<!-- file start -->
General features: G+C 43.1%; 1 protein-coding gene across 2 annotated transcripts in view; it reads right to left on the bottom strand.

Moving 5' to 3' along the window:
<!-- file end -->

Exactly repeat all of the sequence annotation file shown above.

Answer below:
General features: G+C 43.1%; 1 protein-coding gene across 2 annotated transcripts in view; it reads right to left on the bottom strand.

Moving 5' to 3' along the window: